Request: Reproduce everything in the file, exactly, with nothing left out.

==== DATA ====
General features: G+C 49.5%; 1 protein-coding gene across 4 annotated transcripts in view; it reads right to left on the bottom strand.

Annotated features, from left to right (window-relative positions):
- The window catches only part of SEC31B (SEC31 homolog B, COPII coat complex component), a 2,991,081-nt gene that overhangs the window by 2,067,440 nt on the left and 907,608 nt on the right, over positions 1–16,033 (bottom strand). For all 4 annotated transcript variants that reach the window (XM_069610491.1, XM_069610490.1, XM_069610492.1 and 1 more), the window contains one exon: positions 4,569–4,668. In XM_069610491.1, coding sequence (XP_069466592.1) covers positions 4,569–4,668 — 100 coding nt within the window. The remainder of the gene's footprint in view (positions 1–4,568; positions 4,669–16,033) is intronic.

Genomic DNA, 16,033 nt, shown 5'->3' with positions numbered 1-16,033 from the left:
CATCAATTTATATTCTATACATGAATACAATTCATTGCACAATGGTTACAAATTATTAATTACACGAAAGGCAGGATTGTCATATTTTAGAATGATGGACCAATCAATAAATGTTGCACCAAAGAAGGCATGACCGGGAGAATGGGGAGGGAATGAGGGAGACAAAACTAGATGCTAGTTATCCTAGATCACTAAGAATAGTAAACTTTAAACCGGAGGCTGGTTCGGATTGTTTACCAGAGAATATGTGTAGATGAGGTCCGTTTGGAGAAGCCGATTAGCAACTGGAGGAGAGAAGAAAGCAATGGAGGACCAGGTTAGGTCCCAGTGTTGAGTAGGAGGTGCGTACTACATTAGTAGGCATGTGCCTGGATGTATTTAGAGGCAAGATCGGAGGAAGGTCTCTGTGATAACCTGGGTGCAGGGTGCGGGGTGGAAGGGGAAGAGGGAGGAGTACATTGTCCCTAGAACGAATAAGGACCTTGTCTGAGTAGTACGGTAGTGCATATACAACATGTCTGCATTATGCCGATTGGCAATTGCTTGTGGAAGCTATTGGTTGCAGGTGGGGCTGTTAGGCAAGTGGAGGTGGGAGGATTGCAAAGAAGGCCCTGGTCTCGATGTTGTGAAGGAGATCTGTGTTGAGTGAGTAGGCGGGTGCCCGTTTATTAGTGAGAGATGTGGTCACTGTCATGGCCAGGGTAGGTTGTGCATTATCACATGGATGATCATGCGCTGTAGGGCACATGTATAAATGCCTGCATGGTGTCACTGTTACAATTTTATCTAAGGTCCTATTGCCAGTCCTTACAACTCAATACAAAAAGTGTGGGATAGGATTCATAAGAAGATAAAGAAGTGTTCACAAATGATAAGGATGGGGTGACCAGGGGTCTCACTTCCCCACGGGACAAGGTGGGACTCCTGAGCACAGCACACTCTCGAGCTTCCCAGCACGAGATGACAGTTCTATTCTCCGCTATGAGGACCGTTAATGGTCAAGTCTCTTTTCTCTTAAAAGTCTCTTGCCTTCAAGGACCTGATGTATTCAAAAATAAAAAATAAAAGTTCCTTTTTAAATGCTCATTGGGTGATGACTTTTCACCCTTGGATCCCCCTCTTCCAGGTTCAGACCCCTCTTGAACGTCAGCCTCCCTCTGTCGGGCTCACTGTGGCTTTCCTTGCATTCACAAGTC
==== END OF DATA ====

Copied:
General features: G+C 49.5%; 1 protein-coding gene across 4 annotated transcripts in view; it reads right to left on the bottom strand.

Annotated features, from left to right (window-relative positions):
- The window catches only part of SEC31B (SEC31 homolog B, COPII coat complex component), a 2,991,081-nt gene that overhangs the window by 2,067,440 nt on the left and 907,608 nt on the right, over positions 1–16,033 (bottom strand). For all 4 annotated transcript variants that reach the window (XM_069610491.1, XM_069610490.1, XM_069610492.1 and 1 more), the window contains one exon: positions 4,569–4,668. In XM_069610491.1, coding sequence (XP_069466592.1) covers positions 4,569–4,668 — 100 coding nt within the window. The remainder of the gene's footprint in view (positions 1–4,568; positions 4,669–16,033) is intronic.

Genomic DNA, 16,033 nt, shown 5'->3' with positions numbered 1-16,033 from the left:
CATCAATTTATATTCTATACATGAATACAATTCATTGCACAATGGTTACAAATTATTAATTACACGAAAGGCAGGATTGTCATATTTTAGAATGATGGACCAATCAATAAATGTTGCACCAAAGAAGGCATGACCGGGAGAATGGGGAGGGAATGAGGGAGACAAAACTAGATGCTAGTTATCCTAGATCACTAAGAATAGTAAACTTTAAACCGGAGGCTGGTTCGGATTGTTTACCAGAGAATATGTGTAGATGAGGTCCGTTTGGAGAAGCCGATTAGCAACTGGAGGAGAGAAGAAAGCAATGGAGGACCAGGTTAGGTCCCAGTGTTGAGTAGGAGGTGCGTACTACATTAGTAGGCATGTGCCTGGATGTATTTAGAGGCAAGATCGGAGGAAGGTCTCTGTGATAACCTGGGTGCAGGGTGCGGGGTGGAAGGGGAAGAGGGAGGAGTACATTGTCCCTAGAACGAATAAGGACCTTGTCTGAGTAGTACGGTAGTGCATATACAACATGTCTGCATTATGCCGATTGGCAATTGCTTGTGGAAGCTATTGGTTGCAGGTGGGGCTGTTAGGCAAGTGGAGGTGGGAGGATTGCAAAGAAGGCCCTGGTCTCGATGTTGTGAAGGAGATCTGTGTTGAGTGAGTAGGCGGGTGCCCGTTTATTAGTGAGAGATGTGGTCACTGTCATGGCCAGGGTAGGTTGTGCATTATCACATGGATGATCATGCGCTGTAGGGCACATGTATAAATGCCTGCATGGTGTCACTGTTACAATTTTATCTAAGGTCCTATTGCCAGTCCTTACAACTCAATACAAAAAGTGTGGGATAGGATTCATAAGAAGATAAAGAAGTGTTCACAAATGATAAGGATGGGGTGACCAGGGGTCTCACTTCCCCACGGGACAAGGTGGGACTCCTGAGCACAGCACACTCTCGAGCTTCCCAGCACGAGATGACAGTTCTATTCTCCGCTATGAGGACCGTTAATGGTCAAGTCTCTTTTCTCTTAAAAGTCTCTTGCCTTCAAGGACCTGATGTATTCAAAAATAAAAAATAAAAGTTCCTTTTTAAATGCTCATTGGGTGATGACTTTTCACCCTTGGATCCCCCTCTTCCAGGTTCAGACCCCTCTTGAACGTCAGCCTCCCTCTGTCGGGCTCACTGTGGCTTTCCTTGCATTCACAAGTC